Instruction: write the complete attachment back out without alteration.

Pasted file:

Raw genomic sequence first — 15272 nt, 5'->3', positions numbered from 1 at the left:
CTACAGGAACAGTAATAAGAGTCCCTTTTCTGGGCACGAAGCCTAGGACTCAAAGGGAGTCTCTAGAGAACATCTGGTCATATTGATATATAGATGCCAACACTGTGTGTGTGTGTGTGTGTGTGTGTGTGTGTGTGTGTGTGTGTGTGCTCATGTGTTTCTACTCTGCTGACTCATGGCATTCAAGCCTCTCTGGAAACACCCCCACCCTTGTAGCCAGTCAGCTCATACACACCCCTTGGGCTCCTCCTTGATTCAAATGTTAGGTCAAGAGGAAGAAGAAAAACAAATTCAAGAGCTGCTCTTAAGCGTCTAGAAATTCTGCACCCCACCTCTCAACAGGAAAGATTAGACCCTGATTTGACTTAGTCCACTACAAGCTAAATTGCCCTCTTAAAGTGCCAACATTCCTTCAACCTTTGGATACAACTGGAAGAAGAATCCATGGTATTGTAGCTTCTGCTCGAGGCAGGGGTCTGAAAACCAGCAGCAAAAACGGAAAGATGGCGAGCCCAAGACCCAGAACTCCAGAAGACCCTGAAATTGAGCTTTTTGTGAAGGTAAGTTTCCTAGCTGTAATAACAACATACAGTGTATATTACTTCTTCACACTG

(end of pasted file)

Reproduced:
Raw genomic sequence first — 15272 nt, 5'->3', positions numbered from 1 at the left:
CTACAGGAACAGTAATAAGAGTCCCTTTTCTGGGCACGAAGCCTAGGACTCAAAGGGAGTCTCTAGAGAACATCTGGTCATATTGATATATAGATGCCAACACTGTGTGTGTGTGTGTGTGTGTGTGTGTGTGTGTGTGTGTGTGTGTGCTCATGTGTTTCTACTCTGCTGACTCATGGCATTCAAGCCTCTCTGGAAACACCCCCACCCTTGTAGCCAGTCAGCTCATACACACCCCTTGGGCTCCTCCTTGATTCAAATGTTAGGTCAAGAGGAAGAAGAAAAACAAATTCAAGAGCTGCTCTTAAGCGTCTAGAAATTCTGCACCCCACCTCTCAACAGGAAAGATTAGACCCTGATTTGACTTAGTCCACTACAAGCTAAATTGCCCTCTTAAAGTGCCAACATTCCTTCAACCTTTGGATACAACTGGAAGAAGAATCCATGGTATTGTAGCTTCTGCTCGAGGCAGGGGTCTGAAAACCAGCAGCAAAAACGGAAAGATGGCGAGCCCAAGACCCAGAACTCCAGAAGACCCTGAAATTGAGCTTTTTGTGAAGGTAAGTTTCCTAGCTGTAATAACAACATACAGTGTATATTACTTCTTCACACTG